anti mask toronto

Anti-masker films herself entering Toronto store maskless and fighting with staff

It feels as if it's been a while since Toronto has had a good anti-masker freakout video, but those who are vocally opposed to the now-ubiquitous orders to wear face coverings in public indoor places are definitely still out there causing a ruckus. 

Take one woman who recently decided to film herself proudly entering a local grocery store face-naked, and getting into it with employees about the city's mask bylaw when they asked her to either don a face covering or leave the store and conduct her purchase from the curb instead.

"Here I fucking go," the woman starts off, obviously on a deliberate mission to create a disturbance.

She chooses independent organic grocer The Sweet Potato in the Junction as her target, telling workers that approach her in a friendly manner to remind her of the mask rule that it "actually goes against my human rights."

Staff appears to do their best to work with the woman, informing her of the option to purchase goods online for pickup and delivery — but the shopper says that the earliest time she could find to take advantage of this alternative was 7 p.m. that evening, which was too late for her needs.

The manager then says that if she's paying by card, they can actually process her purchases with a debit machine at the front door.

The woman then challenges the store's adherence to the bylaw, which states that exemptions can be made for "people who cannot wear a mask for medical reasons... or those who require accommodation in accordance with the Ontario Human Rights Code" and that "proof of a medical exemption is not required."

She deems them asking her to leave "illegal," though she finally begrudgingly agrees to exit the store and pay outside.

"Just so you guys know, you guys are going against my human rights and the bylaws, do you understand that? Do you?" She says on her way out before demanding the full names of three employees who had asked her to cover her face while on the premises.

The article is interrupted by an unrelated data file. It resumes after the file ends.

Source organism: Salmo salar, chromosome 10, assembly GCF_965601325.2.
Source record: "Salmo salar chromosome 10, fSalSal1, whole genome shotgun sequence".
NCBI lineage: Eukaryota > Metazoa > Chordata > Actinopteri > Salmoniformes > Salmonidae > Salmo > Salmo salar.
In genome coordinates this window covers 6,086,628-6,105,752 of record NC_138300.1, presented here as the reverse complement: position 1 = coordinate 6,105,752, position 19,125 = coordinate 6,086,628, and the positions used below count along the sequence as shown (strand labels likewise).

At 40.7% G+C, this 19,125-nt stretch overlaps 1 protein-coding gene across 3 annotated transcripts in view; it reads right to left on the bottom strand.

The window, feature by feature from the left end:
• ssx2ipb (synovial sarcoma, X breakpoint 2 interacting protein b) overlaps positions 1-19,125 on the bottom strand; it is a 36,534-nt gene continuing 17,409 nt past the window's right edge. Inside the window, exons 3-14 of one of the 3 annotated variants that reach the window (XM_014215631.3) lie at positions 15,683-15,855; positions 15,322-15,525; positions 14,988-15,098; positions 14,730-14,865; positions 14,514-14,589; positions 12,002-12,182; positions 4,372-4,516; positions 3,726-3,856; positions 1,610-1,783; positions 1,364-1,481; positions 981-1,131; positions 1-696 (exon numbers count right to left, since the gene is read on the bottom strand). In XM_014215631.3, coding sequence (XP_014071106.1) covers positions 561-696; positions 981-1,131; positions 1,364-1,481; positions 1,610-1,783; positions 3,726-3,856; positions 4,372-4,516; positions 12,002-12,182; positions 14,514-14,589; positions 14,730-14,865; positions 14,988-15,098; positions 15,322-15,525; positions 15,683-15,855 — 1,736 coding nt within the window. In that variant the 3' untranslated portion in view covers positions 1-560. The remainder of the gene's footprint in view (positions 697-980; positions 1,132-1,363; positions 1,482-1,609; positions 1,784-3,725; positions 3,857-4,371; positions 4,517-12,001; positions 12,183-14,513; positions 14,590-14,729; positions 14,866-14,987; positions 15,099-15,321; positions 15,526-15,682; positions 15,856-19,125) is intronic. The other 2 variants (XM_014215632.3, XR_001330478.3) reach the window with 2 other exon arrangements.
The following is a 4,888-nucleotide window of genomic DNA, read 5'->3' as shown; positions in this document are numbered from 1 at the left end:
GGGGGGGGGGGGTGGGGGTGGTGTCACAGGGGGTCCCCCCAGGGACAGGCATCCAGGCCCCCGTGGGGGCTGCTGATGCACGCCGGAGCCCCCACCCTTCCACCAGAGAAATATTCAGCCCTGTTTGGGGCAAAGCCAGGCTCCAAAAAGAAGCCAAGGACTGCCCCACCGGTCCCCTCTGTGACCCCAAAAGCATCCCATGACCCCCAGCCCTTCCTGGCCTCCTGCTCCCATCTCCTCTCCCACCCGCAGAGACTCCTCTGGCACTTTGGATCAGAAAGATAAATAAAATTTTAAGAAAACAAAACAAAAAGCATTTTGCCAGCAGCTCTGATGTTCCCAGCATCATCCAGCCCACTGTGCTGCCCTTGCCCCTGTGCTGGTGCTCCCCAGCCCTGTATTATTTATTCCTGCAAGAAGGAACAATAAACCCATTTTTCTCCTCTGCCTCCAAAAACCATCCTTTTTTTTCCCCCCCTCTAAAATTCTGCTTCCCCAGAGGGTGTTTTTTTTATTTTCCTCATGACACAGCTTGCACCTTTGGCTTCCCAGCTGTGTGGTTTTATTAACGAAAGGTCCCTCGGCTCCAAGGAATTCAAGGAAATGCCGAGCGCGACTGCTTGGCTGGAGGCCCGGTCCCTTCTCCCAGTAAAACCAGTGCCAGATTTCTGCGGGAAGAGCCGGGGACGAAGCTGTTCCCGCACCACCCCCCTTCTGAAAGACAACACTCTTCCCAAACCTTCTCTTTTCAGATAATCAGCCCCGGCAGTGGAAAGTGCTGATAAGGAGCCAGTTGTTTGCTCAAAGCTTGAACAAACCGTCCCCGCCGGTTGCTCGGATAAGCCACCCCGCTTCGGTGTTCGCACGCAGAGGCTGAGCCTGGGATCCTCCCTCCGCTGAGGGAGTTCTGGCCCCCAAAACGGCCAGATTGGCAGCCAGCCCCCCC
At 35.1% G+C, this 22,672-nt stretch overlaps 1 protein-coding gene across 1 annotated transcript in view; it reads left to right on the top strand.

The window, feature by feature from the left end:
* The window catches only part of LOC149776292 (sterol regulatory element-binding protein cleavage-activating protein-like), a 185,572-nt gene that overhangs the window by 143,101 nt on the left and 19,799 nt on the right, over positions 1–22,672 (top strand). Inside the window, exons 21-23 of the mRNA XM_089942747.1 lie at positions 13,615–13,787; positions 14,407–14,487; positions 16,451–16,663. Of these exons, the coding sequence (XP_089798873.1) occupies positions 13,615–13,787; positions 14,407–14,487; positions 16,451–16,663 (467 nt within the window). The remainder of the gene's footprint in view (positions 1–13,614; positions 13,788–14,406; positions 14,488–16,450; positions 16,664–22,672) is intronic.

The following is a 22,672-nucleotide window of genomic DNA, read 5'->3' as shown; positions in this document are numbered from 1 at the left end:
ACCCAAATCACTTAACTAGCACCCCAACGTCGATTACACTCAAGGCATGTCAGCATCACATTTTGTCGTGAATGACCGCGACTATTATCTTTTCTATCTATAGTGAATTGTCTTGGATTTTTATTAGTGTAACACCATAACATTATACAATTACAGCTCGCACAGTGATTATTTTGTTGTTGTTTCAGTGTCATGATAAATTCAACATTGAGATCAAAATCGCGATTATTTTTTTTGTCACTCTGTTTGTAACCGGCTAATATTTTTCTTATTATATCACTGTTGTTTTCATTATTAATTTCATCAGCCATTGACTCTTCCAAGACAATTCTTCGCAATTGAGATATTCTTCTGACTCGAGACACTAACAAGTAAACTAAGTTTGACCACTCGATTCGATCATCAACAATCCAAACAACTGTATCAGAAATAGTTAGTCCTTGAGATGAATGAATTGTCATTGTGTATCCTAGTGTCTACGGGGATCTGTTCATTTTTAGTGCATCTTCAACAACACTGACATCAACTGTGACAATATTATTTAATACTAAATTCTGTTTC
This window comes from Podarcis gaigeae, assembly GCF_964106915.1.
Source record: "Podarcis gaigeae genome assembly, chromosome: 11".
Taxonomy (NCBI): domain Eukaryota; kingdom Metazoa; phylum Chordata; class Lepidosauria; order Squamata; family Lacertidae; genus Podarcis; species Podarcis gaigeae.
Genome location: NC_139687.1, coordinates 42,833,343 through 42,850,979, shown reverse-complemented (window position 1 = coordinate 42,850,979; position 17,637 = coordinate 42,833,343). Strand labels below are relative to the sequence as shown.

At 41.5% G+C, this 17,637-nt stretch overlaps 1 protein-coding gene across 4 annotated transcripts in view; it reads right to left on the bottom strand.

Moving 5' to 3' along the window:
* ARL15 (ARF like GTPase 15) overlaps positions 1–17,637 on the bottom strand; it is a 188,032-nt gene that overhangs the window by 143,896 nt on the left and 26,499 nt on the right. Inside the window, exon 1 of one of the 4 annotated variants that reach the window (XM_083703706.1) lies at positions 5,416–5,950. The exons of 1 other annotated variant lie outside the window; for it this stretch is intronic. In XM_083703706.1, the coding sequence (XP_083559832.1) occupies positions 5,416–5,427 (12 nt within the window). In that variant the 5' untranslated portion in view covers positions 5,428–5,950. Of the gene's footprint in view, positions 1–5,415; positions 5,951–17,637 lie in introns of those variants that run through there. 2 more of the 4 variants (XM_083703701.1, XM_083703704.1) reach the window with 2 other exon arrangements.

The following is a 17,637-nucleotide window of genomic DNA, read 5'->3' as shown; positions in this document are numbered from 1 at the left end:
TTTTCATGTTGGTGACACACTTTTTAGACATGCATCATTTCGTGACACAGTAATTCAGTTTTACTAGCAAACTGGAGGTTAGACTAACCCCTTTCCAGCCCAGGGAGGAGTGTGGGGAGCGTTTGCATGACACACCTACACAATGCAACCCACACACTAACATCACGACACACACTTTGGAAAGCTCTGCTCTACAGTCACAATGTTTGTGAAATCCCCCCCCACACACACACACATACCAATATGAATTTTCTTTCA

The more than seven-minute-long interaction is extremely tense and awkward, with the customer raising her voice at points as she alternates from patronizing to aggressive, and threatening to file a human rights complaint and sue the company.

She also calls the staff's visibly calm and collected behaviour "despicable" and discriminatory.

"You cannot tell me that I cannot come into your store," she says. "I understand you have other options available for me but you have rights and responsibilities as a business.... you cannot tell me that I'm trespassing, that I'm coming in here illegally, because you are actually the ones breaking the law."

She also compares the fine the store would face for not properly enforcing bylaw 541-2020 to the six-figure amount she believes they would have to pay for violating her human rights, which she says "would stand in court."

She cites a bylaw penalty of $750, which is actually $1,000 in Toronto, plus the fact that the province can fine an individual up to $100,000 and a corporation up to $10,000,000 for violating the Reopening Ontario Act.

The act states that "the person responsible for a business or organization that is open shall ensure that any person in the indoor area of the premises of the business or organization... wears a mask or face covering during any period when they are in the indoor area."

Regardless of fines and figures, masking up has become a second-nature practice globally as part of our overall social responsibilities during the health crisis.

Even if the efficacy of the simple garment was somehow proven to be extremely low, if there's any chance at all that it can help prevent transmission — and thus lower COVID numbers and help us reopen faster — why not just wear it?

In speaking about the incident, the Sweet Potato told blogTO that it knew its strengthened mask policy "wasn't going to make everyone happy and we are genuinely sorry about that," and also that it has worked hard to come to some sort of agreement and make special arrangements for customers who can't or won't wear masks.

"It is really stressful for our team to have these sorts of interactions," they said. "In this case, despite threats, they stayed professional and compassionate and while we're sorry they had to endure this, we're proud and grateful for how they managed the situation."

Lead photo by


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